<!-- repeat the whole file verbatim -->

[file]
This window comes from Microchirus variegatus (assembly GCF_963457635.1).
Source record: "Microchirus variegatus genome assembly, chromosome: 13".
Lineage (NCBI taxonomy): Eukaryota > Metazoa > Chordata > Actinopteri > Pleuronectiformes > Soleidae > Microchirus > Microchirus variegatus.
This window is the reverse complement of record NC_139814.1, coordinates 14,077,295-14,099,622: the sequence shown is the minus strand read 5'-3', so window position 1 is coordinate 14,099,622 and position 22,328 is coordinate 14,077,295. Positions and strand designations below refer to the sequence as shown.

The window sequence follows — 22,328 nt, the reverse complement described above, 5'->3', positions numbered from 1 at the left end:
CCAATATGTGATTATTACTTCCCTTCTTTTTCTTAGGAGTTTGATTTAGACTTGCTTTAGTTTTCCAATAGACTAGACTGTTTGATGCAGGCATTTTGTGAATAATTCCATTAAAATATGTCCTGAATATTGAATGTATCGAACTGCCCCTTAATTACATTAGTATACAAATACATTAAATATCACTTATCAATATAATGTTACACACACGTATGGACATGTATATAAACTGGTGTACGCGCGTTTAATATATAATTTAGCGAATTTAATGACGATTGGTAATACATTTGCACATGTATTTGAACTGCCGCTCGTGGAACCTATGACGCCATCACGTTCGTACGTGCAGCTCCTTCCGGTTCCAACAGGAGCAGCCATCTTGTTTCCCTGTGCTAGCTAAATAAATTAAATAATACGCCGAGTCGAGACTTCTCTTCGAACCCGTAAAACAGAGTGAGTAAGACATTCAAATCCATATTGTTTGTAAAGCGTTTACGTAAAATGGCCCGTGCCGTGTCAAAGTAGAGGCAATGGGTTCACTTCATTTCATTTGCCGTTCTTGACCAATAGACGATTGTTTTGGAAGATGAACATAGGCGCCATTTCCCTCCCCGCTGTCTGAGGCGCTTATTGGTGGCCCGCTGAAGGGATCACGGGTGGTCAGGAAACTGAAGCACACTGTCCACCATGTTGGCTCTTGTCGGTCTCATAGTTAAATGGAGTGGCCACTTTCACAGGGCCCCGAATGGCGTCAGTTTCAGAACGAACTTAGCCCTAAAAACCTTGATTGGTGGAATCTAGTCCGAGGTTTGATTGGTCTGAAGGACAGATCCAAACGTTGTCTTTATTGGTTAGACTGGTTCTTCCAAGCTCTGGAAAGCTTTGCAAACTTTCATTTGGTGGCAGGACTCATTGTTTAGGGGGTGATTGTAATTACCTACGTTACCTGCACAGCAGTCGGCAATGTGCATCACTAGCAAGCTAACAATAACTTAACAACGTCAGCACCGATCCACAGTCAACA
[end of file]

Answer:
This window comes from Microchirus variegatus (assembly GCF_963457635.1).
Source record: "Microchirus variegatus genome assembly, chromosome: 13".
Lineage (NCBI taxonomy): Eukaryota > Metazoa > Chordata > Actinopteri > Pleuronectiformes > Soleidae > Microchirus > Microchirus variegatus.
This window is the reverse complement of record NC_139814.1, coordinates 14,077,295-14,099,622: the sequence shown is the minus strand read 5'-3', so window position 1 is coordinate 14,099,622 and position 22,328 is coordinate 14,077,295. Positions and strand designations below refer to the sequence as shown.

The window sequence follows — 22,328 nt, the reverse complement described above, 5'->3', positions numbered from 1 at the left end:
CCAATATGTGATTATTACTTCCCTTCTTTTTCTTAGGAGTTTGATTTAGACTTGCTTTAGTTTTCCAATAGACTAGACTGTTTGATGCAGGCATTTTGTGAATAATTCCATTAAAATATGTCCTGAATATTGAATGTATCGAACTGCCCCTTAATTACATTAGTATACAAATACATTAAATATCACTTATCAATATAATGTTACACACACGTATGGACATGTATATAAACTGGTGTACGCGCGTTTAATATATAATTTAGCGAATTTAATGACGATTGGTAATACATTTGCACATGTATTTGAACTGCCGCTCGTGGAACCTATGACGCCATCACGTTCGTACGTGCAGCTCCTTCCGGTTCCAACAGGAGCAGCCATCTTGTTTCCCTGTGCTAGCTAAATAAATTAAATAATACGCCGAGTCGAGACTTCTCTTCGAACCCGTAAAACAGAGTGAGTAAGACATTCAAATCCATATTGTTTGTAAAGCGTTTACGTAAAATGGCCCGTGCCGTGTCAAAGTAGAGGCAATGGGTTCACTTCATTTCATTTGCCGTTCTTGACCAATAGACGATTGTTTTGGAAGATGAACATAGGCGCCATTTCCCTCCCCGCTGTCTGAGGCGCTTATTGGTGGCCCGCTGAAGGGATCACGGGTGGTCAGGAAACTGAAGCACACTGTCCACCATGTTGGCTCTTGTCGGTCTCATAGTTAAATGGAGTGGCCACTTTCACAGGGCCCCGAATGGCGTCAGTTTCAGAACGAACTTAGCCCTAAAAACCTTGATTGGTGGAATCTAGTCCGAGGTTTGATTGGTCTGAAGGACAGATCCAAACGTTGTCTTTATTGGTTAGACTGGTTCTTCCAAGCTCTGGAAAGCTTTGCAAACTTTCATTTGGTGGCAGGACTCATTGTTTAGGGGGTGATTGTAATTACCTACGTTACCTGCACAGCAGTCGGCAATGTGCATCACTAGCAAGCTAACAATAACTTAACAACGTCAGCACCGATCCACAGTCAACA